In accordance with section 164(2)(a) of the Companies Act 2103, any person who is or has been a director of a company that has not filed financial statements or annual returns for any continuous period of three financial years, then he shall be ineligible for reappointment as a director of that company or appointed in another company for five years from the date on which the told company fails to so. There are other reasons as well through which a particular person can be disqualified to be a Director, particularly the directors are disqualified under this provision only and in more layman language. A person shall be disqualified to be a Director for five years if the company in which he is or was a director has not filed financial statements.
Remedies to withstand disqualification of a director–
Appeal with NCLT under section 252 for restoration for struck off companies:
File a petition under section 252 of the companies act 2013.
Application to companies whose name got struck off in disqualification.
Appeal to be made before the National Company Law Tribunal(NCLT) to recover the name of the company with the Registrar of companies(ROC).
Appeal with the High Court by filing a Writ Petition for Disqualified Directors:
Article 226 of the Indian Constitution provides that such disqualified directors can file a writ petition in the concerned High Courts to seek relief.
This solution has been explored since 2017 by many of the disqualified directors in High courts and the judgments have given a new lease of life to a Director's career.
After the regulatory bodies of NCLT and Honorable High court passes the orders for the revival of struck off company and DIN reactivation. The appellant requires the filing of Statutory documents with ROC for the restoration of disqualified DIN. Also, file the annual returns of the last three years with Income-Tax Authority. Several directors of the Companies approached the High court/National company law tribunal in order to revive their DIN's and companies under article 226 of the companies act, 2013.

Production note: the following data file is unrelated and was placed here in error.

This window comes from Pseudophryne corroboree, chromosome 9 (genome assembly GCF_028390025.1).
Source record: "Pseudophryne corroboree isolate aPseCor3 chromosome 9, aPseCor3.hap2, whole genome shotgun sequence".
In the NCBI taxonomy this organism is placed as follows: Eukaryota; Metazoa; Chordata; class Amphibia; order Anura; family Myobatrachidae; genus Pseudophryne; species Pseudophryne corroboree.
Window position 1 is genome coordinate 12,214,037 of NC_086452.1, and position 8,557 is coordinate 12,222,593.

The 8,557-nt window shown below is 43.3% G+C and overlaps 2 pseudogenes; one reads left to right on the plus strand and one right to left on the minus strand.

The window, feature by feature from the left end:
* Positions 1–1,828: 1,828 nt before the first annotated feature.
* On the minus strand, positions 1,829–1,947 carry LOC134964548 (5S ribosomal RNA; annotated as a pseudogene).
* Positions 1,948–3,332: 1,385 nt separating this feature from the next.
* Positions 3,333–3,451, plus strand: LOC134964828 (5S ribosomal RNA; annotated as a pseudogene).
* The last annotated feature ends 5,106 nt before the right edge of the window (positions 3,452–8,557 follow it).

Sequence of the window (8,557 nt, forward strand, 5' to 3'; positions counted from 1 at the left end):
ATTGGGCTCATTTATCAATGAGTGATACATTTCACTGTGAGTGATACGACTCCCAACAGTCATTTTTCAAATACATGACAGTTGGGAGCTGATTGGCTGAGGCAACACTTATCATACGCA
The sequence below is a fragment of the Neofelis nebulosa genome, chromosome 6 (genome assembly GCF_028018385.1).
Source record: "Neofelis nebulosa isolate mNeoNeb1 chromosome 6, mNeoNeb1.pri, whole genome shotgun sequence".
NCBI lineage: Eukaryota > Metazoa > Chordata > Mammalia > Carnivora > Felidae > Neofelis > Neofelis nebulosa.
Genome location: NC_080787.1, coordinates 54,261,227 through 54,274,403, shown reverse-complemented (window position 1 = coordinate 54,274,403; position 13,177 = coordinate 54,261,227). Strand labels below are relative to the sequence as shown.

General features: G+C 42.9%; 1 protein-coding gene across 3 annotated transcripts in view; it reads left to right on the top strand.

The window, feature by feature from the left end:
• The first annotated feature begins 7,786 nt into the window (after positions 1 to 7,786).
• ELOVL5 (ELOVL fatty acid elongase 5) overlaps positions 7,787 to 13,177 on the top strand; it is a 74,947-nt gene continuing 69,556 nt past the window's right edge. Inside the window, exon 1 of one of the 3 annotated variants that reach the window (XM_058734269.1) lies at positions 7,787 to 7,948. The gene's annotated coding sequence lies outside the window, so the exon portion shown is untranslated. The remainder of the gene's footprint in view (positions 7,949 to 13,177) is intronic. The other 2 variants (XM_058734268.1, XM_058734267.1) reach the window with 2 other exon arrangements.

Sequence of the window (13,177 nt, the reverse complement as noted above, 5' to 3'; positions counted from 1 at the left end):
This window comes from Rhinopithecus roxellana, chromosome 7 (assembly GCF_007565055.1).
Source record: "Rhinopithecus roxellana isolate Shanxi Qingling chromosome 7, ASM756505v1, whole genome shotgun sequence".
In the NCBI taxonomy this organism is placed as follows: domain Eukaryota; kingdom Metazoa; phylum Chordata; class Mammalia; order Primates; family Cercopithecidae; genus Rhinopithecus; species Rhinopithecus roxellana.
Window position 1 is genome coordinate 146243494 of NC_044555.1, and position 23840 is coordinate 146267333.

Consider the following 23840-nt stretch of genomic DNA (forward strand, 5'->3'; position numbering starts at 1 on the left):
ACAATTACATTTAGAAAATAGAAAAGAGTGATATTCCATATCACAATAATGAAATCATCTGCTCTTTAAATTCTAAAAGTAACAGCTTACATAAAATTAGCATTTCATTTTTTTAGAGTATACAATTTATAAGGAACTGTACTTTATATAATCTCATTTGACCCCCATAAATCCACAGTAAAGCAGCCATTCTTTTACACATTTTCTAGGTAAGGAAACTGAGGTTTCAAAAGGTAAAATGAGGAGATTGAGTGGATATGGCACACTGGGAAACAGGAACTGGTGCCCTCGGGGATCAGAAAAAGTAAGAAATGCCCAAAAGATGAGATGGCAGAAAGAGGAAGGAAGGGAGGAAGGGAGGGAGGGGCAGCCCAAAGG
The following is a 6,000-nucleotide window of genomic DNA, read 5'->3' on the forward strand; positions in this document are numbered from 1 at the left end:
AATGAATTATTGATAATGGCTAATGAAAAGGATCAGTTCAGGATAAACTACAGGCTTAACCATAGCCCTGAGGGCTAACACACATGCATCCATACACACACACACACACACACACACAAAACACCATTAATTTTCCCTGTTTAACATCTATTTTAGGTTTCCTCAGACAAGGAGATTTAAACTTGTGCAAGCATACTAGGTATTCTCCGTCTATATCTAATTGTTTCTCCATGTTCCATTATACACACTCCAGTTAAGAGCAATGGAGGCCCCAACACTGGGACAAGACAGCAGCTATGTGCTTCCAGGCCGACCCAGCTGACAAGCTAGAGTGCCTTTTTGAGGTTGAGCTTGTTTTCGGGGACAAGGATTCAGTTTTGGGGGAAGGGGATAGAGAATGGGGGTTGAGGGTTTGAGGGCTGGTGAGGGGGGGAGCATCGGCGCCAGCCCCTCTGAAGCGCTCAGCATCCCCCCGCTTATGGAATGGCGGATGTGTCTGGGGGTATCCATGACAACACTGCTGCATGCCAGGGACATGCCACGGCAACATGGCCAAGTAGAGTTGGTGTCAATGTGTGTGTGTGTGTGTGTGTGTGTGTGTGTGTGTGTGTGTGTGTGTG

Over the last few years, the Ministry of Corporate Affairs(MCA) has actively taken action against shell companies. They have disqualified over 3,00,000 directors under section 164(2)(2) of the Companies Act 2013. How to overcome these procedures for disqualification. Firstly, why does the disqualification of directors happen? As per law, the disqualification of directors happens if the director fails to file the financial statements or annual returns for three financial years sequentially. In addition to this, if he has not reimbursed the stakes or interest or redeemed debentures, then he is said to be disqualified.
Activation of Director Identification Number (DIN)
Following is the detailed procedure for DIN activation–
Step 1 – Disqualified directors have to file a writ petition under Article 226 of the constitution of India before the high court. The writ petition should accompany Urgent Application, Notice of motion, Memo of parties, Synopsis and list of date and events, Circumstances which lead to non-compliance of filing of statutory documents, the status of company and directors seeking improvement, copy of the press release notice issued by ROC listing disqualified directors, List of all companies in which the appellant is director, stay application under section 151 of CPC, prayer clause for setting aside the publication issued by ROC.
Step 2 – The company can further file an appeal under section 252if companies act, 2013 before the NCLT for restoring the company name.
Step 3 – When the high court and NCLT give an order on DIN reactivation and revival, the appellant has to file documents along with annual returns with ROC.
Step 4 – As mentioned above, after the completion of compliance, the ROC will raise a ticket on MCA21 and upload a copy of the order. Lastly, after pro0er verification, the officials will reactivate the DIN.
Conclusion: Numerous directors of the Companies approached the High Court/National Company Law Tribunal (“NCLT”) to revive their DIN's and Companies under Article 226 of the Constitution of India and under section 252 of Companies Act, 2013.